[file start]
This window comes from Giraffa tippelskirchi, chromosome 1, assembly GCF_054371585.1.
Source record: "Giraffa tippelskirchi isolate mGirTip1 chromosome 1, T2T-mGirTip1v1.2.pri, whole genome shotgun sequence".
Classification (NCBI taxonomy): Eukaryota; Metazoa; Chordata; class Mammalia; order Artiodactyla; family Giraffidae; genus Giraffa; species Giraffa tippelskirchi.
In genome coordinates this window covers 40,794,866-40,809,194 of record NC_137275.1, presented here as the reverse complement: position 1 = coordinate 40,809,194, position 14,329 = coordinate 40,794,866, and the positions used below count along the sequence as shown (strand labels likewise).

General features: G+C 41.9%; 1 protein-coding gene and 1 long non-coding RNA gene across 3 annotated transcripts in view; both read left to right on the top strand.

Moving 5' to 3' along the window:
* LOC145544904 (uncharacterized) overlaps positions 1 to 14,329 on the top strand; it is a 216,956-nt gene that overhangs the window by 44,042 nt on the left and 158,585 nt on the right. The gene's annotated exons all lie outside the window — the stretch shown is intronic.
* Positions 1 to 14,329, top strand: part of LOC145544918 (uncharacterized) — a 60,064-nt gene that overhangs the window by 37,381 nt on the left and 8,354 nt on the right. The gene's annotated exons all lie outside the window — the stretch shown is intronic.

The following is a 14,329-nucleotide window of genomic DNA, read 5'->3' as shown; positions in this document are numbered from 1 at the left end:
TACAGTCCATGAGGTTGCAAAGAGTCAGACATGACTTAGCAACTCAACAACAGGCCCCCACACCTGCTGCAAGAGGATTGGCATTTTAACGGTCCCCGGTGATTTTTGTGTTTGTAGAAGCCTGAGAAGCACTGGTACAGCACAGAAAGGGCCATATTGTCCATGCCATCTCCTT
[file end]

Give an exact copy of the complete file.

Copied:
This window comes from Giraffa tippelskirchi, chromosome 1, assembly GCF_054371585.1.
Source record: "Giraffa tippelskirchi isolate mGirTip1 chromosome 1, T2T-mGirTip1v1.2.pri, whole genome shotgun sequence".
Classification (NCBI taxonomy): Eukaryota; Metazoa; Chordata; class Mammalia; order Artiodactyla; family Giraffidae; genus Giraffa; species Giraffa tippelskirchi.
In genome coordinates this window covers 40,794,866-40,809,194 of record NC_137275.1, presented here as the reverse complement: position 1 = coordinate 40,809,194, position 14,329 = coordinate 40,794,866, and the positions used below count along the sequence as shown (strand labels likewise).

General features: G+C 41.9%; 1 protein-coding gene and 1 long non-coding RNA gene across 3 annotated transcripts in view; both read left to right on the top strand.

Moving 5' to 3' along the window:
* LOC145544904 (uncharacterized) overlaps positions 1 to 14,329 on the top strand; it is a 216,956-nt gene that overhangs the window by 44,042 nt on the left and 158,585 nt on the right. The gene's annotated exons all lie outside the window — the stretch shown is intronic.
* Positions 1 to 14,329, top strand: part of LOC145544918 (uncharacterized) — a 60,064-nt gene that overhangs the window by 37,381 nt on the left and 8,354 nt on the right. The gene's annotated exons all lie outside the window — the stretch shown is intronic.

The following is a 14,329-nucleotide window of genomic DNA, read 5'->3' as shown; positions in this document are numbered from 1 at the left end:
TACAGTCCATGAGGTTGCAAAGAGTCAGACATGACTTAGCAACTCAACAACAGGCCCCCACACCTGCTGCAAGAGGATTGGCATTTTAACGGTCCCCGGTGATTTTTGTGTTTGTAGAAGCCTGAGAAGCACTGGTACAGCACAGAAAGGGCCATATTGTCCATGCCATCTCCTT